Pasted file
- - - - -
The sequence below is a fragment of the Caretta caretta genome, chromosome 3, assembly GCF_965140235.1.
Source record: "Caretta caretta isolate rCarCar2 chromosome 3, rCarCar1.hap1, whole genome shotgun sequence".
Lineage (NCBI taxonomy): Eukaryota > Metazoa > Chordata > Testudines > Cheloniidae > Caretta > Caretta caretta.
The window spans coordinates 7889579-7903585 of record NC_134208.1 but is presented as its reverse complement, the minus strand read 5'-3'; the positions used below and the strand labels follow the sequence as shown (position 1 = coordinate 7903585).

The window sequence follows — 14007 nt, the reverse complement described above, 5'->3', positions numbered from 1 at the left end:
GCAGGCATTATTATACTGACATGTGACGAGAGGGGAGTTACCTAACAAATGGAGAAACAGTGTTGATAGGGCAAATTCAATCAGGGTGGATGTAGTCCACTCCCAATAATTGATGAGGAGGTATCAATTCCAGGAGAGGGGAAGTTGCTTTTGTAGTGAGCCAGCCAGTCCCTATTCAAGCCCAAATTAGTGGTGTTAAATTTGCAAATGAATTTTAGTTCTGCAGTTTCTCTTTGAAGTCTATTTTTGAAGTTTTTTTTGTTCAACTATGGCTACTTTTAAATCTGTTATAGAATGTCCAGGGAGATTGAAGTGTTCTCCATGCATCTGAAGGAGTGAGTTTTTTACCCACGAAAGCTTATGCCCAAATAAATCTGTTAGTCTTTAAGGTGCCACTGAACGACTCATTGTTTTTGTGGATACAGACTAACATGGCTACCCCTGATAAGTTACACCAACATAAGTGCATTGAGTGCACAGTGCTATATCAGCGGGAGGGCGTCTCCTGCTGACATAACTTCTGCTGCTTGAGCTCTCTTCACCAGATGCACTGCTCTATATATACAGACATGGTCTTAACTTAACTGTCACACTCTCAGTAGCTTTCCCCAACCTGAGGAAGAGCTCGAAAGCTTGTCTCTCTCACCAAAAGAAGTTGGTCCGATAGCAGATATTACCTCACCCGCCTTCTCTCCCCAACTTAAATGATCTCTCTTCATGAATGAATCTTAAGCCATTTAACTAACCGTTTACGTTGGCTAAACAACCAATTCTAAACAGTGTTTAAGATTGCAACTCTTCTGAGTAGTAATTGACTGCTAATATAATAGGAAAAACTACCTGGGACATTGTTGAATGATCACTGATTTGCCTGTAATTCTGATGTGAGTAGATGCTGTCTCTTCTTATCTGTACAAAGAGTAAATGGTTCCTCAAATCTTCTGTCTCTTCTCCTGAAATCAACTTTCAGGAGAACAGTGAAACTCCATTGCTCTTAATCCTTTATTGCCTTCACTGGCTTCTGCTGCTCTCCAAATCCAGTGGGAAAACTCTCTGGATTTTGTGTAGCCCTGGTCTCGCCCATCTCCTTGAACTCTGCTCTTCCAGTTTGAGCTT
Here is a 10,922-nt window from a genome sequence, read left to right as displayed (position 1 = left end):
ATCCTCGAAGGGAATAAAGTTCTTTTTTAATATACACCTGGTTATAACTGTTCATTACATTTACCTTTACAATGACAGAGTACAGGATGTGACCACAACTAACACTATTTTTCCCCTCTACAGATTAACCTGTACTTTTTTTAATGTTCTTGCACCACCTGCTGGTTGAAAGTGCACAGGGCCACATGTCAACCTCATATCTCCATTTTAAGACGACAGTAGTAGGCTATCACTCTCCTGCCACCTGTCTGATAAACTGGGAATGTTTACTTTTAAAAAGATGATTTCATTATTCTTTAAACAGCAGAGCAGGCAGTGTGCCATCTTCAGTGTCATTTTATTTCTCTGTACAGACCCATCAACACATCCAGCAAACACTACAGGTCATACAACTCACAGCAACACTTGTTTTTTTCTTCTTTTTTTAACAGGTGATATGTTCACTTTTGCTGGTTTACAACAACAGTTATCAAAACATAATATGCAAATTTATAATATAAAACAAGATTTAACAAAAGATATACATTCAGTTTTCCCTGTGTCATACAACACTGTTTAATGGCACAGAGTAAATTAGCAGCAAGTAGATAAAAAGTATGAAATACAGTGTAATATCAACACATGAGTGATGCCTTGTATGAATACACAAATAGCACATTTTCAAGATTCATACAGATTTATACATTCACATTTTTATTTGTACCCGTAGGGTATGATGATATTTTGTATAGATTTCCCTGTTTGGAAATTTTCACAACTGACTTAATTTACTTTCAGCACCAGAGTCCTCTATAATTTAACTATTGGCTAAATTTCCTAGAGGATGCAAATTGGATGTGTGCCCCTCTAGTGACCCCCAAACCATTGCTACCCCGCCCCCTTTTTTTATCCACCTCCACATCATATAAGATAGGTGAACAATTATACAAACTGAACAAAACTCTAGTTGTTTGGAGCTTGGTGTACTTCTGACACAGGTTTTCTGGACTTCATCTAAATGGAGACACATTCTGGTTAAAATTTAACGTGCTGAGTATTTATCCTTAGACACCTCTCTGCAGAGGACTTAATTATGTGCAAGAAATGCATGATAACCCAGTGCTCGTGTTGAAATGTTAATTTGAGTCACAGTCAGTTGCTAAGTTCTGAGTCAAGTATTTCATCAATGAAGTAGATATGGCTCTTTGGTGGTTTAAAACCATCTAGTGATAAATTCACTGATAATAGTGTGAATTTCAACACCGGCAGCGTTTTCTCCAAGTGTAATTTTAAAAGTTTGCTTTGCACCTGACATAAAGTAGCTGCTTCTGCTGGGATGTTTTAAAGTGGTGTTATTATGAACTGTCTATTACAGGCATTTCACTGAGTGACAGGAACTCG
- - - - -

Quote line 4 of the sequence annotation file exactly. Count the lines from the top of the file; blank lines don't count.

The window spans coordinates 7889579-7903585 of record NC_134208.1 but is presented as its reverse complement, the minus strand read 5'-3'; the positions used below and the strand labels follow the sequence as shown (position 1 = coordinate 7903585).